The heroics of commercial airline pilots aren’t often considered unless the situation is dire. The blockbuster “Sully,” a Clint Eastwood film detailing the Jan. 15, 2009 emergency landing in New York's Hudson River by US Airways Flight 1549, has shed light on what happens when the ordinary becomes the extraordinary.
Southport resident and retired pilot Gerry Hawes spent nearly 40 years in the cockpit for both Eastern and Northwest airlines and has recently published his first novel, “The Albatross.” The book details the life of commercial airline pilot Jack Rheinstrom and the protagonist’s near death experience and real life struggles. Without revealing too much, the book pivots on the tragic flight of United Flight 811 in 1989. The Boeing 747 was 16 minutes into its journey to Sydney, Australia when the cargo door suddenly popped open at 22,000 feet and nine passengers exited the flight and fell to their deaths.
In many ways, Hawes was born to fly. His father was one of the first employees of American Airlines in 1935 and Hawes grew up around airplanes.
“Like any little kid, you have these dreams,” he said. “I had models and pictures of airplanes. In the fifth grade I had my mother type up a letter to Cessna saying how much I liked the new 172 (airplane). So Cessna called the house to talk to me about possibly selling me one. My mom answered and said, ‘Well, I think he’s at recess now, he’s in the fifth grade’.”
The dream and fascination remained through adolescence. After graduating from Denison University, Hawes entered Air Force pilot training in 1966. He spent three years as a KC-135 pilot before flying as a forward air controller in Vietnam and spending time as an air liaison officer with the Republic of Korea. Hawes went on to become a C-141 instructor and squadron executive officer at McGuire Air Force Base and then spent 32 years as an airline pilot for Eastern and Northwest. He was later recalled to active duty for Operation Desert Storm. He is the recipient of the Air Medal, the Distinguished Flying Cross and the FAA’s Wright Brothers Master Pilot Award.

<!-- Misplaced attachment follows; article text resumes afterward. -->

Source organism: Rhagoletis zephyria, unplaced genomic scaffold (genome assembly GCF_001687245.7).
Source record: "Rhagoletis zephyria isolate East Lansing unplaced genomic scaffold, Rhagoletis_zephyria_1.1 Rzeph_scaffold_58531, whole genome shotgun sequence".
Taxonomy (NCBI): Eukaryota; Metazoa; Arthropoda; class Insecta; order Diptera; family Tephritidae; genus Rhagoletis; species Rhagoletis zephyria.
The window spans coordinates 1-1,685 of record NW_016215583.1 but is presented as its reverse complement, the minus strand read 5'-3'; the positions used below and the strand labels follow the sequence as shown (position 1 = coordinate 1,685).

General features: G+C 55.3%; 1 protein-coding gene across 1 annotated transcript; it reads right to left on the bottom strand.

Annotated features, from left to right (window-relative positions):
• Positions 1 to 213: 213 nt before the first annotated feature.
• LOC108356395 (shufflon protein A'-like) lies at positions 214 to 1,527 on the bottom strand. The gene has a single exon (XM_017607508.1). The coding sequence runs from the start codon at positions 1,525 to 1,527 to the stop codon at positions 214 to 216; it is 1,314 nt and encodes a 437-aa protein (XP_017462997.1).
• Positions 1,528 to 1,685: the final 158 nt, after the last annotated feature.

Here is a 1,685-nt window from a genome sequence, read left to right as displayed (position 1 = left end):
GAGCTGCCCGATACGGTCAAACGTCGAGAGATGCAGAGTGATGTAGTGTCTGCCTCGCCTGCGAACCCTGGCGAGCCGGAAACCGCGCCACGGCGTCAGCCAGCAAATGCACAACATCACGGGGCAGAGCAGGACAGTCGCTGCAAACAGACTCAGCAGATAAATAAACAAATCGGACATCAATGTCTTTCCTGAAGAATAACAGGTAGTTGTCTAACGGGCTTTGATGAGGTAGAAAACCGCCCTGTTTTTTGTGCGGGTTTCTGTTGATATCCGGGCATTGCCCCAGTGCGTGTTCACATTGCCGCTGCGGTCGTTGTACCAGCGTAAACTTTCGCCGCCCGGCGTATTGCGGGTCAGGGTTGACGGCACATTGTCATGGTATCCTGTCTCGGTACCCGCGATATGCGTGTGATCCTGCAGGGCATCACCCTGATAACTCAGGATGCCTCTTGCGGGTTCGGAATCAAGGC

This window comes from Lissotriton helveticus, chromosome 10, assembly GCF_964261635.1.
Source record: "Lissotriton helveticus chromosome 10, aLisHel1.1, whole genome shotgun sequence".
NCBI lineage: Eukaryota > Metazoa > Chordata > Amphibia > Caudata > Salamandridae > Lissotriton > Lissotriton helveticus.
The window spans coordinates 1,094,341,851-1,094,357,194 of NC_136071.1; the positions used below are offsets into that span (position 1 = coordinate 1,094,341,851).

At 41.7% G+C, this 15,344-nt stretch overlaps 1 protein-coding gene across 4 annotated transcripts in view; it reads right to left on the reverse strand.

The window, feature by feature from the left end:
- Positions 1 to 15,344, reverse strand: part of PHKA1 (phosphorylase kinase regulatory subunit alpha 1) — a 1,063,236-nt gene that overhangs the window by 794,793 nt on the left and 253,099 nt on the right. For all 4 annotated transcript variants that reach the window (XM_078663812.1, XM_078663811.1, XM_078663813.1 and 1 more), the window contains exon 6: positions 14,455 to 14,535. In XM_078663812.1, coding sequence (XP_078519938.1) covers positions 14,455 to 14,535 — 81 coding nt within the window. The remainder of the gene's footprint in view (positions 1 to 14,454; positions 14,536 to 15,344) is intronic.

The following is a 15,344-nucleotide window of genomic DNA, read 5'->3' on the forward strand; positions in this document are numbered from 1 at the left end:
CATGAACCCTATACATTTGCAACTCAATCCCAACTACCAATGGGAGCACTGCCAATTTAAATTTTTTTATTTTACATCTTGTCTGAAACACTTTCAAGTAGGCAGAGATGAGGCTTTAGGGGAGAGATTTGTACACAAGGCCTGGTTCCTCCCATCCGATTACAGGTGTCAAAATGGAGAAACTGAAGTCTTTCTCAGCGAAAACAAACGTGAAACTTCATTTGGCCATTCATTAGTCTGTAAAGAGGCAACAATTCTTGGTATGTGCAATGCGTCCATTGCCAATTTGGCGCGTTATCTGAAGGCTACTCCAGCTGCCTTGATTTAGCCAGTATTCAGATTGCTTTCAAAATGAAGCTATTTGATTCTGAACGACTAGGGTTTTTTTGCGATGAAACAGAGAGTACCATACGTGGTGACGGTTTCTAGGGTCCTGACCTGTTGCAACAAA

The world of commercial airlines was much different in the early 1970s before the industry was deregulated by President Jimmy Carter in 1978. Drawn to Eastern Airlines for the pilot friend philosophy, Hawes was living a dream, zigzagging across the country, and making friends along the way. Two years into his career, he was temporarily laid off.
“As they say, to be a real airline pilot you need to get hired, furloughed and divorced,” he said. “I haven’t been divorced yet but the other two have happened.”
As airlines continued to pinch pennies, the bureaucracy became harder and harder to deal with, said Hawes. On Sept. 11, 2001, he was on the phone when news came of the attacks in New York City. Despite being trained in a number of possible hostage situations in an airplane, Hawes was as shocked as everyone else.
“I never envisioned this scenario,” he said. “As a pilot we were unarmed and trained not to get into a shootout at the OK Corral. Take them wherever they want to go.”
The 2009 splash landing by Capt. Chester “Sully” Sullenberg — known as the Miracle on the Hudson — was an example of a well-trained pilot using both muscle memory and deeply ingrained psychological reflex. “I would have done the same thing,” said Hawes. “It’s called aviate, navigate and communicate. You have to have already anticipated a scenario but that landing is not something a pilot practices.”
While Sullenberger’s resolve was remarkable, he also benefited from a favorable location for the emergency. “He was lined up with this water runway of the entire length of the Hudson,” said Hawes. “He put the plane down between the New Jersey and New York ferry terminals. Everyone was off the wing in 24 minutes.”
The inspiration for “The Albatross” came after reading an article in the Wall Street Journal about one of the passengers who perished on Flight 811 in 1989. One of the passengers was 24-year-old Lee Campbell, a recent college graduate who was engaged to be married. The story of the Campbells’ subsequent struggle to know truth on board flight 811 affected Hawes deeply. The family would not accept an initial finding from three investigative agencies who blamed employee error and essentially launched their own investigation. Their dogged pursuit of the truth was rewarded after the U.S. Navy found a piece of the airplane; the door was blown apart due to a manufacturing defect, not human negligence. In the book, Hawes also draws upon his own life as a pilot to give the reader a behind the scenes look into the men and women who comprise the vast U.S. airline industry. Although a first-time author, he comes from a family of scribes. His sister, Elizabeth Hawes, was a staff writer for the New Yorker magazine and wrote the best-selling books “Entertaining” and “Weddings” for domestic doyenne Martha Stewart.
“The Albatross” doesn't shy away from tragedy and evokes the spirit of Lee Campbell whose random death reminds us of how fleeting life can be. A day before his death, Campbell had written a poem, which was found in his suitcase after the crash:
Waves hypnotizing me with green, beckoning fingers
A dream of space flight weightlessness
Air rushes past to fill a vacuum,
Progressive holes which must be filled
“It sends shivers up my spine to read those words,” said Hawes. “He seemed to know the end was near.”